There is a scene late in US author John Green’s new novel, Turtles All the Way Down, where his protagonist, Aza Holmes – a bright, troubled teenager, as Green’s heroines generally are – goes through an ordeal so distressing it is difficult to read. Aza has obsessive compulsive disorder, and the “tightening gyre” of her thoughts has taken over. Green catapults his reader right into the middle of Aza’s desperate mental state as she becomes increasingly panicky over the possibility of being infected with the bacterium C. diff – “do you want to die of this do you want to die of this because you will you will you will you will” – eventually scooping ...

Bertie Wooster returns as a spy in Jeeves sequel by Schott’s Miscellany author

Ben Schott says ‘it’s like being lent the Crown Jewels’ after PG Wodehouse estate approves trivia bestseller to write Jeeves and the King of Clubs

Bertie Wooster, PG Wodehouse’s “mentally somewhat negligible” English gentleman with a heart of gold, is set to be reimagined as a British spy by Ben Schott, the author of the bestselling collection of trivia Schott’s Original Miscellany.

Schott, whose forthcoming Jeeves and the King of Clubs is sanctioned by the PG Wodehouse estate, called it “an incomparable honour to follow in the patent-leather footsteps of the greatest English-language humorist”.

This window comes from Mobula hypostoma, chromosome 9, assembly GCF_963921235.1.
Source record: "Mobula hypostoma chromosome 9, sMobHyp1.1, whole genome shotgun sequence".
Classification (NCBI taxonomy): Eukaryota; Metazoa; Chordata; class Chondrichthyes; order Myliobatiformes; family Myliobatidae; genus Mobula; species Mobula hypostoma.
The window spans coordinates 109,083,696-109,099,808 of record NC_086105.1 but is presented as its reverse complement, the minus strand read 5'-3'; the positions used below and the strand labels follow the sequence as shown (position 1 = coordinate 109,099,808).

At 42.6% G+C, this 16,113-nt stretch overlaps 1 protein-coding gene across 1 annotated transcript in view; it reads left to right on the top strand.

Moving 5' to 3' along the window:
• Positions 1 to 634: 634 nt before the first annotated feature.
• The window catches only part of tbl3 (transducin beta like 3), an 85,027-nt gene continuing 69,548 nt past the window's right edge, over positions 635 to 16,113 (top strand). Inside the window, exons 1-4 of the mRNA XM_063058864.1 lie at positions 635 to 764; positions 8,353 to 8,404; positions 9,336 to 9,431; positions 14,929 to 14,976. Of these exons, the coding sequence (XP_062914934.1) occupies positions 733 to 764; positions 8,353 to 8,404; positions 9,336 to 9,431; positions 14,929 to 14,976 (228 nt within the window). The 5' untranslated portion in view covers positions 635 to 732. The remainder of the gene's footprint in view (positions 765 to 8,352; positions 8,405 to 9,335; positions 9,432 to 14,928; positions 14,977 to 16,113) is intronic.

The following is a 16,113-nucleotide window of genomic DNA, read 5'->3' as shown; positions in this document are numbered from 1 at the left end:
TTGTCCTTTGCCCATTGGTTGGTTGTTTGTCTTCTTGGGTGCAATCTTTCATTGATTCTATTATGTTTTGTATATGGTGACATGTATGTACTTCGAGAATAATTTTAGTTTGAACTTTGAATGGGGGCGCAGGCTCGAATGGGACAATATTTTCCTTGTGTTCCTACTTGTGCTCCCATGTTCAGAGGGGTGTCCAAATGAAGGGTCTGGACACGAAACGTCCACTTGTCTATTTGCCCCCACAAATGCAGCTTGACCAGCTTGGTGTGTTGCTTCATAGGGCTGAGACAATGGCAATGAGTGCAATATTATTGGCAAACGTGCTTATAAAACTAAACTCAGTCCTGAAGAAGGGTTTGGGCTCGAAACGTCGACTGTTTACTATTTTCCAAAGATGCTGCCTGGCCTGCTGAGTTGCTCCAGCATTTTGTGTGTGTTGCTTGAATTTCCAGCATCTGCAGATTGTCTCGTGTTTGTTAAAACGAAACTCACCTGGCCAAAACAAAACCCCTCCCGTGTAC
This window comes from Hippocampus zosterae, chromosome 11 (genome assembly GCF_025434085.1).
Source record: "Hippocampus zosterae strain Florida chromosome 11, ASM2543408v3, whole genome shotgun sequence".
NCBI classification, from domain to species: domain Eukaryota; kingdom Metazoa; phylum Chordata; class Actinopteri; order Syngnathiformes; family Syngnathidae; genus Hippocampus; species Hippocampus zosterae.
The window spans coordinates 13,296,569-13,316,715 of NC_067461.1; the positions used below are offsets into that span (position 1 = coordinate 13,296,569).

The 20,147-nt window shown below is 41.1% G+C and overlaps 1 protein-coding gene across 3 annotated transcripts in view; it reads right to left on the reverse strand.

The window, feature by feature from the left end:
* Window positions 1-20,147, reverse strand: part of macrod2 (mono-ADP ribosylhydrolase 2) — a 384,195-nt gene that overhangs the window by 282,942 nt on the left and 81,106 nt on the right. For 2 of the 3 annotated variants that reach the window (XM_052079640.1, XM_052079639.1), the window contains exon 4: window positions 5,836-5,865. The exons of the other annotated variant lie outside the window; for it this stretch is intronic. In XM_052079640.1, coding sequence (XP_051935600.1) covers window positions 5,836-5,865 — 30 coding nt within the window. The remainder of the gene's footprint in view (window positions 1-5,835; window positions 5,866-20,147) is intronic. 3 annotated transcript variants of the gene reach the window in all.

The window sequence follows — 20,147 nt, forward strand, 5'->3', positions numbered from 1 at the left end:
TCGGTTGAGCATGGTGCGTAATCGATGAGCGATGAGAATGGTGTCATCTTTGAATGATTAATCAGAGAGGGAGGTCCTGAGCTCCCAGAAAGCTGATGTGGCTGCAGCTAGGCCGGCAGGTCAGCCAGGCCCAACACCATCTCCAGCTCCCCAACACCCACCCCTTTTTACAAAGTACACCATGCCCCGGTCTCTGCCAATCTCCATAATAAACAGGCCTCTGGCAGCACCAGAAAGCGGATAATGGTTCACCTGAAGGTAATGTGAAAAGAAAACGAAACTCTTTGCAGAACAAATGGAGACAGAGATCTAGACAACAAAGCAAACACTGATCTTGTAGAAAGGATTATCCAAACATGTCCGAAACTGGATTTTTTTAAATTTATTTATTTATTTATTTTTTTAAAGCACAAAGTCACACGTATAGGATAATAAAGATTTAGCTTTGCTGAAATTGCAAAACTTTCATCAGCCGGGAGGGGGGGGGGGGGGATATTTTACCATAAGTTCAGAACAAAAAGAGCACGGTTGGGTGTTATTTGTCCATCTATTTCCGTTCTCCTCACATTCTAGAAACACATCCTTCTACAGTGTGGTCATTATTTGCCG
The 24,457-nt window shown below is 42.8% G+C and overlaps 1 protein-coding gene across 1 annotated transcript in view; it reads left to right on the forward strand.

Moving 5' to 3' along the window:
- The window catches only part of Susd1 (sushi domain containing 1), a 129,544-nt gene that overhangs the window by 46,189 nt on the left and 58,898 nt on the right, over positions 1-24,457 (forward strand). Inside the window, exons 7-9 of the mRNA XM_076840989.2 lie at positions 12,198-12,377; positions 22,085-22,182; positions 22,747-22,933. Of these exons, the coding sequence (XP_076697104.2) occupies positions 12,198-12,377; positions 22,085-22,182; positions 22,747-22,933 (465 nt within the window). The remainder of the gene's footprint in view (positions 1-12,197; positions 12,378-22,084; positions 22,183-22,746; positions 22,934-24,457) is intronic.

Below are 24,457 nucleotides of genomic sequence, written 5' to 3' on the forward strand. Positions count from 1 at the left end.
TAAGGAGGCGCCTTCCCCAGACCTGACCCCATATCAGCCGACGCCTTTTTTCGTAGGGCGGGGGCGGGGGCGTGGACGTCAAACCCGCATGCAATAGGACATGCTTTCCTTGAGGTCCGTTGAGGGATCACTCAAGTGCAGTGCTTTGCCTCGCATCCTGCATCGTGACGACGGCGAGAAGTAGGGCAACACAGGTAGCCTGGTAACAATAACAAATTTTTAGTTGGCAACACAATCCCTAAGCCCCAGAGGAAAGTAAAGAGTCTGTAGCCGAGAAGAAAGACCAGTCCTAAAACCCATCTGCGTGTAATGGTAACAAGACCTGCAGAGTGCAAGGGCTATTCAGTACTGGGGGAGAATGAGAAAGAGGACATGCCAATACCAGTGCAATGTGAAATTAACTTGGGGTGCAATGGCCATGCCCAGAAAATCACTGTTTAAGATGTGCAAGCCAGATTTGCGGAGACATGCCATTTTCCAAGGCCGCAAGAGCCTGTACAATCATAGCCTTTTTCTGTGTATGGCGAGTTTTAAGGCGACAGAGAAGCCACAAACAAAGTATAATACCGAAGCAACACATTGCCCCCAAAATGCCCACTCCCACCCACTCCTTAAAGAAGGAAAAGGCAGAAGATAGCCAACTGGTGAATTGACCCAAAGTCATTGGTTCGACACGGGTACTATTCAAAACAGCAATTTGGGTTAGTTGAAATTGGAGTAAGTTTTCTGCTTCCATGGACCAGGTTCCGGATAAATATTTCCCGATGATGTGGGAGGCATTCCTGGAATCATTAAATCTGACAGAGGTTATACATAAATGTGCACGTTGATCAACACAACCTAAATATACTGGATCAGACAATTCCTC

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Weinstein Books ‘terminated’ in wake of assault allegations

Film mogul’s associated publishing imprint is to close in the wake of scandal over multiple abuse allegations

The Weinstein Books imprint is being shut down, following a week of sexual assault allegations against the film mogul Harvey Weinstein.

In a statement to staff issued on Thursday, Hachette Book Group said it had “terminated” the imprint. A joint venture between the Weinstein Company and the Hachette-owned publisher Perseus, Weinstein Books released around 10 books a year, with titles ranging from books by media personalities to film tie-ins. It was run by two women: editorial director Amanda Murray and publishing director Georgina Levitt.

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Writers step in to defend author accused of plagiarism in New York Times

Jill Bialosky’s Poetry Will Save Your Life was charged with extensive use of others’ writing, but peers say accidental repetitions ‘were not egregious theft’

More than 70 authors, including Pulitzer prize winners Jennifer Egan and Louise Glück, have come to the defence of the editor and poet Jill Bialosky after she was accused of plagiarism, saying that Bialosky’s “inadvertent repetition of biographical boilerplate was not an egregious theft intentionally performed”.

A scathing review of Bialosky’s memoir, Poetry Will Save Your Life, by the poet William Logan in the Tourniquet Review last week accused her of having “plagiarised numerous passages from Wikipedia and the websites of the Academy of American Poets and the Poetry Foundation” when writing biographical details of poets including Robert Louis Stevenson, Emily Dickinson and Robert Lowell.